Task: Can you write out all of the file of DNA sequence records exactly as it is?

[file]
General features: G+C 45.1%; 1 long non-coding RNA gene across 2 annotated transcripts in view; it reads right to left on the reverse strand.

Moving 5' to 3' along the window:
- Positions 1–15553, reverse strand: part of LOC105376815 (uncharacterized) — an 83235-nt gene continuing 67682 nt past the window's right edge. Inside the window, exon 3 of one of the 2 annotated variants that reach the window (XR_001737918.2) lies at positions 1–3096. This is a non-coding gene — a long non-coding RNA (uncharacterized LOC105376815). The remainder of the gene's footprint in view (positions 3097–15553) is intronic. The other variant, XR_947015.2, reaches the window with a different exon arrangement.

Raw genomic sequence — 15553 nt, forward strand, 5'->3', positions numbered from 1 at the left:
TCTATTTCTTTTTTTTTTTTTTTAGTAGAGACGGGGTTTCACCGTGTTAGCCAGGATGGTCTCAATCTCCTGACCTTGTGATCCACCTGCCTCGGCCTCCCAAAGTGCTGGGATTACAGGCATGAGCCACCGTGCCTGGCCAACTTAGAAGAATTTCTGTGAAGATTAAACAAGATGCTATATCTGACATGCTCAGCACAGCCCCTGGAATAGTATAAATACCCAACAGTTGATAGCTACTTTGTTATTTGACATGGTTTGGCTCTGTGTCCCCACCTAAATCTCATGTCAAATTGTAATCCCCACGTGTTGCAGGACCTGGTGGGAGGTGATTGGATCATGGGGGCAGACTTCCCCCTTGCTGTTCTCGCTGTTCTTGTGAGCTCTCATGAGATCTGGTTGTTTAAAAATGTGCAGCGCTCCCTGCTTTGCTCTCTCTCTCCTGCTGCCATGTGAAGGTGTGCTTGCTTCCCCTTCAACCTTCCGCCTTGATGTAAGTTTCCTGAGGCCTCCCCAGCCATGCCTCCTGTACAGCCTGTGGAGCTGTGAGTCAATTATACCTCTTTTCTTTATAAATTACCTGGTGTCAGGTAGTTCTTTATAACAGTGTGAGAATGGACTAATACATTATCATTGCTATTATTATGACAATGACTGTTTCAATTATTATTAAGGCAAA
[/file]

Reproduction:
General features: G+C 45.1%; 1 long non-coding RNA gene across 2 annotated transcripts in view; it reads right to left on the reverse strand.

Moving 5' to 3' along the window:
- Positions 1–15553, reverse strand: part of LOC105376815 (uncharacterized) — an 83235-nt gene continuing 67682 nt past the window's right edge. Inside the window, exon 3 of one of the 2 annotated variants that reach the window (XR_001737918.2) lies at positions 1–3096. This is a non-coding gene — a long non-coding RNA (uncharacterized LOC105376815). The remainder of the gene's footprint in view (positions 3097–15553) is intronic. The other variant, XR_947015.2, reaches the window with a different exon arrangement.

Raw genomic sequence — 15553 nt, forward strand, 5'->3', positions numbered from 1 at the left:
TCTATTTCTTTTTTTTTTTTTTTAGTAGAGACGGGGTTTCACCGTGTTAGCCAGGATGGTCTCAATCTCCTGACCTTGTGATCCACCTGCCTCGGCCTCCCAAAGTGCTGGGATTACAGGCATGAGCCACCGTGCCTGGCCAACTTAGAAGAATTTCTGTGAAGATTAAACAAGATGCTATATCTGACATGCTCAGCACAGCCCCTGGAATAGTATAAATACCCAACAGTTGATAGCTACTTTGTTATTTGACATGGTTTGGCTCTGTGTCCCCACCTAAATCTCATGTCAAATTGTAATCCCCACGTGTTGCAGGACCTGGTGGGAGGTGATTGGATCATGGGGGCAGACTTCCCCCTTGCTGTTCTCGCTGTTCTTGTGAGCTCTCATGAGATCTGGTTGTTTAAAAATGTGCAGCGCTCCCTGCTTTGCTCTCTCTCTCCTGCTGCCATGTGAAGGTGTGCTTGCTTCCCCTTCAACCTTCCGCCTTGATGTAAGTTTCCTGAGGCCTCCCCAGCCATGCCTCCTGTACAGCCTGTGGAGCTGTGAGTCAATTATACCTCTTTTCTTTATAAATTACCTGGTGTCAGGTAGTTCTTTATAACAGTGTGAGAATGGACTAATACATTATCATTGCTATTATTATGACAATGACTGTTTCAATTATTATTAAGGCAAA